A Crafty Business Model – Misssoka’s Take on All Things Eco
An exclusive interview with Misssoka, trendy entrepreneurs crafting chic, eco-friendly products.
By Lisa Sookraj, Staff Writer
“It can sometimes be challenging to work in an eco-angle when designing, unable to predict the availability of certain materials, working in limited runs, but it just means our creative selves are pushed.”
Everything is going green – often at the cost of more green – these days. Which is why I chose to approach design duo Misssoka to discuss their affordable, “salvagewear” jewelry made from found materials and their transition from studio art majors to business-savvy entrepreneurs, who have managed to turn their love of fashion and thrifting into something profitable. Misssoka consists of Dana Dal Bo, who is about to pursue an MFA in Fibres, and MaryAnne Petrella, who currently writes for interior design blog ReNest. Both obtained their BFA degrees from Concordia University in Montreal.
LS: How did Misssoka start out?
Misssoka: Quite often, we would often go out thrift shopping together and noticed that we had very similar tastes. We eventually amassed so many strange and wonderful things that they just had to be put to good use! Much of what we collected was small and in multiples, so creating jewelry seemed natural. In 2005, we created the Misssoka label.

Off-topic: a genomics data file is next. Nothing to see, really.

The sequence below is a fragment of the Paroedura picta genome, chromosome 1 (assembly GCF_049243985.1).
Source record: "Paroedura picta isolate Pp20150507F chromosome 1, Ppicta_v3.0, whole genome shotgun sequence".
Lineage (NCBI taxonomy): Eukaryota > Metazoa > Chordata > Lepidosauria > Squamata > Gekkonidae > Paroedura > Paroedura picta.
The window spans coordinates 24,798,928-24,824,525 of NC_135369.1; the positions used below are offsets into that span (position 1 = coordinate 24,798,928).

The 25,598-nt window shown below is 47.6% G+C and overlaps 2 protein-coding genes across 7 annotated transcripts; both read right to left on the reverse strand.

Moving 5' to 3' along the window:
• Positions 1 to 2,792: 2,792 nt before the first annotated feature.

It can sometimes be challenging to work in an eco-angle when designing, unable to predict the availability of certain materials, working in limited runs, but it just means our creative selves are pushed.
LS: Tell us about how you’ve made your business profitable.
Misssoka: It’s always challenging to find stores with the ability to invest outright in a product – particularly these days. We’ve found that consignment arrangements are an ideal solution, so this is how most of our business is conducted with our retailers. While it does require extra organization from both the vendor and retailer, this model allows for a greater amount of merchandise to be sold through a store because of the increased selection. It also allows us to make sure the shops have enough of what sells well for them. Having a firm handle on what the store receives and when can help maintain and increase sales momentum.
LS: What do you find attractive about the whole eco trend?
Misssoka: For a long time, the term “eco” conjured up images of hippy communes and tie-dye as far as the eye can see. This is far from the case these days. Misssoka is part of a movement where sustainability and fashion share equal representation. It can sometimes be challenging to work in an eco-angle when designing, unable to predict the availability of certain materials, working in limited runs, but it just means our creative selves are pushed.